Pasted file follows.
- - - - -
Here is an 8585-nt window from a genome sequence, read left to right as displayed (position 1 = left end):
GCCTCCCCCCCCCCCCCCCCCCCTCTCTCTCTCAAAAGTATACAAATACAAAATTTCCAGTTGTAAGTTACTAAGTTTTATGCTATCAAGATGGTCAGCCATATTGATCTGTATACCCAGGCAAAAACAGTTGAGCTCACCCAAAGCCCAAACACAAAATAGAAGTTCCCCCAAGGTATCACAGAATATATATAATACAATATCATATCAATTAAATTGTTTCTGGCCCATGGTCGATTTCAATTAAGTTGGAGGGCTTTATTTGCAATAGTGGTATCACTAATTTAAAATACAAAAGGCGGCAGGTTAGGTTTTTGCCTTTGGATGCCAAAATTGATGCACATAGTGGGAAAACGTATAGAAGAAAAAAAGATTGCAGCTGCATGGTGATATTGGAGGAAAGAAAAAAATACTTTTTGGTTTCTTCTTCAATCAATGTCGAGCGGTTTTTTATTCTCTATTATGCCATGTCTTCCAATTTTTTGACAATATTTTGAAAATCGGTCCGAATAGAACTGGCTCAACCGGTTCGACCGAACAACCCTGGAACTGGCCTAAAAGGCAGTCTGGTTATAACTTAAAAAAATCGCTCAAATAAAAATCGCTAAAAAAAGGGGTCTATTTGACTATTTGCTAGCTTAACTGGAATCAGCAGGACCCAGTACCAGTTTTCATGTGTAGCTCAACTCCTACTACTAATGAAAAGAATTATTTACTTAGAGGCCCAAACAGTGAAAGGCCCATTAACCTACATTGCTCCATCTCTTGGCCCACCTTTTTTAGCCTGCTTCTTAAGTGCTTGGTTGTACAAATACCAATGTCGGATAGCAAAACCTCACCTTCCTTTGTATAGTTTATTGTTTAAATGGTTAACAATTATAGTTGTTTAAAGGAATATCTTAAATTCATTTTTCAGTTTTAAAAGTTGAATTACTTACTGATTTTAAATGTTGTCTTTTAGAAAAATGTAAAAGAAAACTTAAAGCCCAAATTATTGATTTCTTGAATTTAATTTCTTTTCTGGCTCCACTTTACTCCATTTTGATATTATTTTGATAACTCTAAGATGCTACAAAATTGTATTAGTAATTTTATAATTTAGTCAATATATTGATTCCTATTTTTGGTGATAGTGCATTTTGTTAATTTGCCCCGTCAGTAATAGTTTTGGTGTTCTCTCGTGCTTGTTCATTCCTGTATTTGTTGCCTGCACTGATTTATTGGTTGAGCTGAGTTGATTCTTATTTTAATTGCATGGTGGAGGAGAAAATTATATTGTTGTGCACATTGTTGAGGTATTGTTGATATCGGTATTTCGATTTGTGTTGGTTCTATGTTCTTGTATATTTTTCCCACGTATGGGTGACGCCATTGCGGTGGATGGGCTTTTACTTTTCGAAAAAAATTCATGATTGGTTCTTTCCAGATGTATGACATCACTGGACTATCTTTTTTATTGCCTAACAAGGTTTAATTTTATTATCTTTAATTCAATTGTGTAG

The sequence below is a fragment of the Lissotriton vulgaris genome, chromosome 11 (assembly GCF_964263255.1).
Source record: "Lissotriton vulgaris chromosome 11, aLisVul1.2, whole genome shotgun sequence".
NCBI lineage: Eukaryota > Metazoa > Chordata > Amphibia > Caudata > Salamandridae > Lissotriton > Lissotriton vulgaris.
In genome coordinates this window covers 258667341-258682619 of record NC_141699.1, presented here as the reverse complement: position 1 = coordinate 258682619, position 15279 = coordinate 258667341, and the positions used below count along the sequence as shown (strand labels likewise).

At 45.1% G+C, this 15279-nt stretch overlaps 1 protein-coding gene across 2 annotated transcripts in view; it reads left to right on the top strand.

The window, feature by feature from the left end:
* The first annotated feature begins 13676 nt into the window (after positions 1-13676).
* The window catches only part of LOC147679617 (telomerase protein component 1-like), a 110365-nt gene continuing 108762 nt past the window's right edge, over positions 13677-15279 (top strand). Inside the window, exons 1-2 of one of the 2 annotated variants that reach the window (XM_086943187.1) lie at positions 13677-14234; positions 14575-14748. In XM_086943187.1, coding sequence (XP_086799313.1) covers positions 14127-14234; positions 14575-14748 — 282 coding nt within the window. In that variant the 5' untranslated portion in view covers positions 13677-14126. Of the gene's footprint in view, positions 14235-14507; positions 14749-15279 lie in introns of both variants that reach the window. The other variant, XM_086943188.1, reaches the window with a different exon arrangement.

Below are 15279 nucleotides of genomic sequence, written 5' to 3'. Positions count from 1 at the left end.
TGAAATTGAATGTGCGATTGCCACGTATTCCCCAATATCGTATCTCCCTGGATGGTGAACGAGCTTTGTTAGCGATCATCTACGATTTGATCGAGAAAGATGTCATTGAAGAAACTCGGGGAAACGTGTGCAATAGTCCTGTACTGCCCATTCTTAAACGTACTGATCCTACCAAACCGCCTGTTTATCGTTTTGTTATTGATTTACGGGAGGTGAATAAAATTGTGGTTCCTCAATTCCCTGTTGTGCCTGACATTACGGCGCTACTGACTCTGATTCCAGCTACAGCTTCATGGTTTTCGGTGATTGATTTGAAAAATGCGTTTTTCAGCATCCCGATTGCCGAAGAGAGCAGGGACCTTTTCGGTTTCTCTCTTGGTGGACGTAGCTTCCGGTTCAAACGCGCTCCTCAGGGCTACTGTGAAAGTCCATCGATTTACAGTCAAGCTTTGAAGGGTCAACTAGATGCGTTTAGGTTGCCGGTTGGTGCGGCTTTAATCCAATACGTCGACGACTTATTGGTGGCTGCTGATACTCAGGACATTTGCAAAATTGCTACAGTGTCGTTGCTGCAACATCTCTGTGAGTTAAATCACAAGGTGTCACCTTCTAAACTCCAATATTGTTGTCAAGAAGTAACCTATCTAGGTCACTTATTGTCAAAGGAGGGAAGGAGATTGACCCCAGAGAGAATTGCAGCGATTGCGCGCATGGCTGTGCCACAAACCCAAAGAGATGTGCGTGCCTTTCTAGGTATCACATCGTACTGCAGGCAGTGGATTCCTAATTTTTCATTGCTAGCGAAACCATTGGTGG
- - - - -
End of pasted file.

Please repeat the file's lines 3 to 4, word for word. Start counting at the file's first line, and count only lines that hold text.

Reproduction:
The sequence below is a fragment of the Lissotriton vulgaris genome, chromosome 11 (assembly GCF_964263255.1).
Source record: "Lissotriton vulgaris chromosome 11, aLisVul1.2, whole genome shotgun sequence".